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Summer Stashes: Photographer Abby Cooper explores the fading snow of Whistler

The dog days of summer are here, but while most of us plan to cool down by the nearest swimming hole, for some the quest to find winter carries on. Not content to quench their thirst for snow with ski films, these die-hards head for the hills in search of high alpine lakes and snow-spotted peaks. 

All summer long, we will add to the growing list of places where you can find snowy terrain to beat the heat. For this installment of “Summer Stashes,” we talked with photographer Abby Cooper about her summer missions in the Whistler area.

Kate Zessel makes her way down a strip of snow in the Tricouni region of Whistler, B.C. [Photo] Abby Cooper

Kate Zessel makes her way down a strip of snow in the Tricouni region of Whistler, B.C. [Photo] Abby Cooper

Location:  Brandywine Mountain, Decker Mountain, Tricouni Area, B.C.
Team: Abby Cooper, Kate Zessel (Brandywine and Tricouni), Mitch Winton (Decker Mountain)
Prime Time: June-July
Summit Elevation: 7, 260 feet (Brandywine Mountain); 7,943 feet (Decker Mountain)
Descent Dates: Late June; Mid-July; Late July 

Kate makes a summer river crossing on Brandywine Mountain. [Photo] Abby Cooper

Kate Zessel makes a summer river crossing on Brandywine Mountain. [Photo] Abby Cooper

Backcountry Magazine: Tell me about one of the early summer lines you skied this season.

Abby Cooper: I skied Brandywine in June, which is a pretty big sled zone in the winter. You would never go touring there in the winter because people just rip back there on their sleds. But my friend Kate and I decided to ski it this summer, because the sleds have no way to get up there this time of year. The roads are difficult to travel without a truck with a lot of clearance, and luckily we had that. It ended up being a ten-minute walk in the mud for us before skinning.

We got up to a massive alpine meadow in the snow, and we pieced together snow bridges. If you had tried to follow our skintrack to get where we were going, you would have seen the biggest zigzag ever. We just went up for a couple laps, because it was a pretty gloomy day out.

Abby Cooper enjoys the approach for summer turns. [Photo] Kate Zessel

Abby Cooper enjoys the approach for summer turns. [Photo] Kate Zessel

BCM: Where did you head next?

AC: Next Mitch Winton and I went up to Decker Mountain. We skied it in July, which is pretty unheard of. We had to navigate through massive boulder fields, and I ended up scrambling quite a bit. I definitely had a point where I wished I had been roped in. There was one part that was a skinny snow bridge over a drop off with cheese grater rocks—definitely a no-fall zone. On any summer shred mission, there is usually a point where you just end up shuffling down a section or two. You think, “Well my turns may not be pretty, but at least I got some.”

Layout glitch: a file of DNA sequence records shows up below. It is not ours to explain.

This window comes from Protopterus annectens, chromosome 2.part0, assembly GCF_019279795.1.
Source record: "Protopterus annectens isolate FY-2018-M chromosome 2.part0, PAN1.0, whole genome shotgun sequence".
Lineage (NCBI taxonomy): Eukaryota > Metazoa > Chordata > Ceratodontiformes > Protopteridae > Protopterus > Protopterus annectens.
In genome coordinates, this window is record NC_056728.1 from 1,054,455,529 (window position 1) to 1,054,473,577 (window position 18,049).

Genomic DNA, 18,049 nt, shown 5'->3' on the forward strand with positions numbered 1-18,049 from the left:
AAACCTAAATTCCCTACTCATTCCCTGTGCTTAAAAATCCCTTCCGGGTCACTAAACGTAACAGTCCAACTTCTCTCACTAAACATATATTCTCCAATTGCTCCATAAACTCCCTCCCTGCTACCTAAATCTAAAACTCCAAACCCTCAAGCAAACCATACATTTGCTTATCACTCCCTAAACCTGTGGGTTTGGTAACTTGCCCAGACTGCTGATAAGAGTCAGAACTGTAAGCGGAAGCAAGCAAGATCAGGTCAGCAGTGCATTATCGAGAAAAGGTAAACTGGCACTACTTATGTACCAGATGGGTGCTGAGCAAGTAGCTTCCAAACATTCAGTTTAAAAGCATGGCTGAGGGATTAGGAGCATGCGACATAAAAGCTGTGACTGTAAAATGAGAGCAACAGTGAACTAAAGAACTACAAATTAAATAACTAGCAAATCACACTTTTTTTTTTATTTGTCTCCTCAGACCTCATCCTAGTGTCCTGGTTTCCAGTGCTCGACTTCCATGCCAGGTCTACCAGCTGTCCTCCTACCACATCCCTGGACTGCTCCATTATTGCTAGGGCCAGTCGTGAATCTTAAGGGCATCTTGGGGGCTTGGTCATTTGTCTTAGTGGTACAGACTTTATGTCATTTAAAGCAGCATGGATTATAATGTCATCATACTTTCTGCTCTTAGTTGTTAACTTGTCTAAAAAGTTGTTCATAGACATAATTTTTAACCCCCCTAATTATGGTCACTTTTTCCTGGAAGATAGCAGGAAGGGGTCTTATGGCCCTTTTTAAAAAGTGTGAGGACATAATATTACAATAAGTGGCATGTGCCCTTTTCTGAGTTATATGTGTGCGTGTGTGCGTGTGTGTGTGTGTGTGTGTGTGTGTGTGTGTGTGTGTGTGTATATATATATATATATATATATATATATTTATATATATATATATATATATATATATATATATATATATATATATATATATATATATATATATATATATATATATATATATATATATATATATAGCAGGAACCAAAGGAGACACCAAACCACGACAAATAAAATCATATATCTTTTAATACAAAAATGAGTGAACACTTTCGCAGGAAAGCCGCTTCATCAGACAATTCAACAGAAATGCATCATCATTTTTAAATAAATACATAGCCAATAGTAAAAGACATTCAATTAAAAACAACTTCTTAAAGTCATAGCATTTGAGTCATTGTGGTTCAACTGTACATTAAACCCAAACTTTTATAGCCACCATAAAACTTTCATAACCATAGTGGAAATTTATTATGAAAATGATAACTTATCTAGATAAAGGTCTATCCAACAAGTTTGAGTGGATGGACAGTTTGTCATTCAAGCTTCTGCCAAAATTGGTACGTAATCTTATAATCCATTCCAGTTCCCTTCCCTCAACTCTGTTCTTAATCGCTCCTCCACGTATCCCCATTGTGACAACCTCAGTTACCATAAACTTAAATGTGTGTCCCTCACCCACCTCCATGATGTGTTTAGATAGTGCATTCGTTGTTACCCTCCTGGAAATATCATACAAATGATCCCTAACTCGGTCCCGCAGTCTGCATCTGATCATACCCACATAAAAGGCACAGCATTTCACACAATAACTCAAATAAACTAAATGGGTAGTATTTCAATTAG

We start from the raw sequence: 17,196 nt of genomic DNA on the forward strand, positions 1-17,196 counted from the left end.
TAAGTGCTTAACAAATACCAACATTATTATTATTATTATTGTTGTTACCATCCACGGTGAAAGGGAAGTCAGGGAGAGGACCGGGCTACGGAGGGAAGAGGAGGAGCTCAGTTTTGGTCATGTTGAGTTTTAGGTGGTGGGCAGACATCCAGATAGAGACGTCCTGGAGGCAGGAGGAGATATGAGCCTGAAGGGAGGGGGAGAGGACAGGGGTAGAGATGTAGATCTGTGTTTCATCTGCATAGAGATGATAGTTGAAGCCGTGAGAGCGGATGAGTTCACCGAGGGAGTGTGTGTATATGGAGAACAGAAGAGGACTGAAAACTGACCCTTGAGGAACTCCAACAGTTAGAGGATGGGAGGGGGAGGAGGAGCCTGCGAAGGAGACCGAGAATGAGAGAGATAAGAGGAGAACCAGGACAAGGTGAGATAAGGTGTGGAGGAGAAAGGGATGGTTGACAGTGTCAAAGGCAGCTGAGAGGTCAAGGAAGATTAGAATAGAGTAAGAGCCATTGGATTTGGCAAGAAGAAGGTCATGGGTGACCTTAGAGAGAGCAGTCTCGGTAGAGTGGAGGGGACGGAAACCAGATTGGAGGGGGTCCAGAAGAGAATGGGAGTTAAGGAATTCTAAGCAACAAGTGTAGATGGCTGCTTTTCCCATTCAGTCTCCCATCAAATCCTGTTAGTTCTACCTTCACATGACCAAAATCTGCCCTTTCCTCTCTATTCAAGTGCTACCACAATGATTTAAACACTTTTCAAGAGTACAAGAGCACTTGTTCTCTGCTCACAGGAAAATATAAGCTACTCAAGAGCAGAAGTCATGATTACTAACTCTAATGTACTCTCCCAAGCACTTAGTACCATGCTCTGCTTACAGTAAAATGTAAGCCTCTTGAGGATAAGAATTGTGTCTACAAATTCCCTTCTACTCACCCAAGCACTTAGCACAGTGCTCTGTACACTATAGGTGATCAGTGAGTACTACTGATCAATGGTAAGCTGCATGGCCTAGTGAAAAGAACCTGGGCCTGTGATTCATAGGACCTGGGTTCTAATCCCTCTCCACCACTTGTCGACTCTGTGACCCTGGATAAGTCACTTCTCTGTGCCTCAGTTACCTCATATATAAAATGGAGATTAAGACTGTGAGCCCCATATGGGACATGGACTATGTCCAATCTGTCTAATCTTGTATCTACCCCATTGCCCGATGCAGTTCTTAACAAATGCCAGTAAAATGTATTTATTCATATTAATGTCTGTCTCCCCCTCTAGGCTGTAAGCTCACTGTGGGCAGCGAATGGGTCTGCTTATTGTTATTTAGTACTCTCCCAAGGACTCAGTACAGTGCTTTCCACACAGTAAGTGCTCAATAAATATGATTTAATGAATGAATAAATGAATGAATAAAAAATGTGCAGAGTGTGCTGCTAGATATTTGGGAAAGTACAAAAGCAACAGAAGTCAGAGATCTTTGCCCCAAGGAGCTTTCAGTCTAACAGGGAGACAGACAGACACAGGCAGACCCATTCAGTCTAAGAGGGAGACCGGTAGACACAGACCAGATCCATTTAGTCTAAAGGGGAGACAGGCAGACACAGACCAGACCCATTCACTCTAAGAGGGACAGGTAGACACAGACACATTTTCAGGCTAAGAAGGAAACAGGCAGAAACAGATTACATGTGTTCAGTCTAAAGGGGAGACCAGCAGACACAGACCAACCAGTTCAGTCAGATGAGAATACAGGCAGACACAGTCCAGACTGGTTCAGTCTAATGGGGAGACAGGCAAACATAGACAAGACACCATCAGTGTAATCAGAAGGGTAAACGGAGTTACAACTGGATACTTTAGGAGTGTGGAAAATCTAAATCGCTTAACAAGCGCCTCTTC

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Abby Cooper scrambles up Decker Mountain. [Photo] Mitch Winton

On the way back, I got another lap in on the East Ridge, which is cool because it looks back in-bounds at Whistler Blackcomb. It wasn’t the most painful summer slog that I have ever done, but it was definitely outside of the box. Not many venture up to the terrain that is considered “slackcountry” in the summer.

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Abby Cooper makes turns down the white ribbon on Decker Mountain. [Photo] Mitch Winton

BCM: And recently you did another tour. Where was that?

AC: Two weeks ago, I went to Tricouni Peak area with Kate. The approach is typical. You drive down a Forest Service road as far and as high as you can, meet up with a trail, start hiking and then leave the trail so that you can find some snow. That trip was interesting, because we left Whistler at 7:30 p.m. We were squeezing in a summer mission, with just enough sunlight to get back. We got to camp at 11:30 p.m., set up camp and made a fire. We woke up at 4:00 a.m. so that we could see the sunrise and scout our lines that we couldn’t see when we arrived in the dark.

From there we started hiking right at 6 a.m. and got in a very long summer line. We couldn’t skin the whole way up because it was suncupped and hard, but the line was super consistent and long. You don’t get that often in the summer. Usually you are linking up patches. We skied down to a lake and were back in Whistler by 11:30 a.m.

Kate Zessel navigates the melting snow of Tricouni. [Photo] Abby Cooper

Abby Cooper navigates the melting snow of Tricouni. [Photo] Kate Zessel

BCM: Tell me about your Cirque Lake trip and why you decided to go back twice.

AC: Apparently I can’t get enough of this subpar summer snow. Kate and I did a decent slog up to Cirque Lake area twice in one week. You start with a drive up a 4×4 service road, then canoe 2.6 kilometers across a lake—which my dog ran and swam, so it ended up being more like four kilometers with all the weaving.

After the lake crossing we scrambled up past a waterfall and popped out into alpine heaven. The patches there had the biggest suncups I’ve ever ridden, but the journey to get there was so fun. We did it once on a cloudy day, and when our friend asked to go again for a film project on a sunny day, we obviously couldn’t say no.

To me, summer skiing isn’t about the snow quality, but about the fact that instead of hiking down something the whole way, I get to go downhill on my snowboard. I love adventuring and finding places where I can do that, because why not?

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